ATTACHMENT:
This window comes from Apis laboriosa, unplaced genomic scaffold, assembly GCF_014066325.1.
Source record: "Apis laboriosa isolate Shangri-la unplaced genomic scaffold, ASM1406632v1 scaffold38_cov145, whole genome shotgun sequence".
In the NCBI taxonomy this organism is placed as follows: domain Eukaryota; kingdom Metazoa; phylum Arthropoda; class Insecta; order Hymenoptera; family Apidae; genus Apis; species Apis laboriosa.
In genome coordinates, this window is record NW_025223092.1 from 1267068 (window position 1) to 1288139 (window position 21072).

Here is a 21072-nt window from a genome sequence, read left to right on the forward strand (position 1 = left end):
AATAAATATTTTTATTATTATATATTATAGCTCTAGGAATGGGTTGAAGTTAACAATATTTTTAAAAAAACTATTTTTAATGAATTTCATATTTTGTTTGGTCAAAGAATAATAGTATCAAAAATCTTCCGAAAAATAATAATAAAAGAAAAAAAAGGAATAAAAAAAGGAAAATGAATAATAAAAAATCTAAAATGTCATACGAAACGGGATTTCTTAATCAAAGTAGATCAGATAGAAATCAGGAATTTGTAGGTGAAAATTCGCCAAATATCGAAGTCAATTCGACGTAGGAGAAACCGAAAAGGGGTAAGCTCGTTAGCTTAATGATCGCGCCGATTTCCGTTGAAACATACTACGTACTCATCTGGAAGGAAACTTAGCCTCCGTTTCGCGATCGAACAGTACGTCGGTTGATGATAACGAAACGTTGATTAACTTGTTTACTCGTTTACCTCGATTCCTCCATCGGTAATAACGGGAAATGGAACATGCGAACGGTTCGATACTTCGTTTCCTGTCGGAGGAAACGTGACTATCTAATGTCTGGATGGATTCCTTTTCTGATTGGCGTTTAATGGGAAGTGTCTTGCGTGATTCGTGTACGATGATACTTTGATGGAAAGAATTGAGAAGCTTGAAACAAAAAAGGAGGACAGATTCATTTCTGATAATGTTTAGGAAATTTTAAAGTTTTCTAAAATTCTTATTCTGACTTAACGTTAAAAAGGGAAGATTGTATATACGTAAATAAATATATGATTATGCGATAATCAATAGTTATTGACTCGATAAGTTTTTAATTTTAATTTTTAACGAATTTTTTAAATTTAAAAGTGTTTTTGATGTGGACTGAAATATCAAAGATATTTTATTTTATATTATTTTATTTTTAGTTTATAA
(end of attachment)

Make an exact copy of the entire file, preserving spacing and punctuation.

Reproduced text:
This window comes from Apis laboriosa, unplaced genomic scaffold, assembly GCF_014066325.1.
Source record: "Apis laboriosa isolate Shangri-la unplaced genomic scaffold, ASM1406632v1 scaffold38_cov145, whole genome shotgun sequence".
In the NCBI taxonomy this organism is placed as follows: domain Eukaryota; kingdom Metazoa; phylum Arthropoda; class Insecta; order Hymenoptera; family Apidae; genus Apis; species Apis laboriosa.
In genome coordinates, this window is record NW_025223092.1 from 1267068 (window position 1) to 1288139 (window position 21072).

Here is a 21072-nt window from a genome sequence, read left to right on the forward strand (position 1 = left end):
AATAAATATTTTTATTATTATATATTATAGCTCTAGGAATGGGTTGAAGTTAACAATATTTTTAAAAAAACTATTTTTAATGAATTTCATATTTTGTTTGGTCAAAGAATAATAGTATCAAAAATCTTCCGAAAAATAATAATAAAAGAAAAAAAAGGAATAAAAAAAGGAAAATGAATAATAAAAAATCTAAAATGTCATACGAAACGGGATTTCTTAATCAAAGTAGATCAGATAGAAATCAGGAATTTGTAGGTGAAAATTCGCCAAATATCGAAGTCAATTCGACGTAGGAGAAACCGAAAAGGGGTAAGCTCGTTAGCTTAATGATCGCGCCGATTTCCGTTGAAACATACTACGTACTCATCTGGAAGGAAACTTAGCCTCCGTTTCGCGATCGAACAGTACGTCGGTTGATGATAACGAAACGTTGATTAACTTGTTTACTCGTTTACCTCGATTCCTCCATCGGTAATAACGGGAAATGGAACATGCGAACGGTTCGATACTTCGTTTCCTGTCGGAGGAAACGTGACTATCTAATGTCTGGATGGATTCCTTTTCTGATTGGCGTTTAATGGGAAGTGTCTTGCGTGATTCGTGTACGATGATACTTTGATGGAAAGAATTGAGAAGCTTGAAACAAAAAAGGAGGACAGATTCATTTCTGATAATGTTTAGGAAATTTTAAAGTTTTCTAAAATTCTTATTCTGACTTAACGTTAAAAAGGGAAGATTGTATATACGTAAATAAATATATGATTATGCGATAATCAATAGTTATTGACTCGATAAGTTTTTAATTTTAATTTTTAACGAATTTTTTAAATTTAAAAGTGTTTTTGATGTGGACTGAAATATCAAAGATATTTTATTTTATATTATTTTATTTTTAGTTTATAA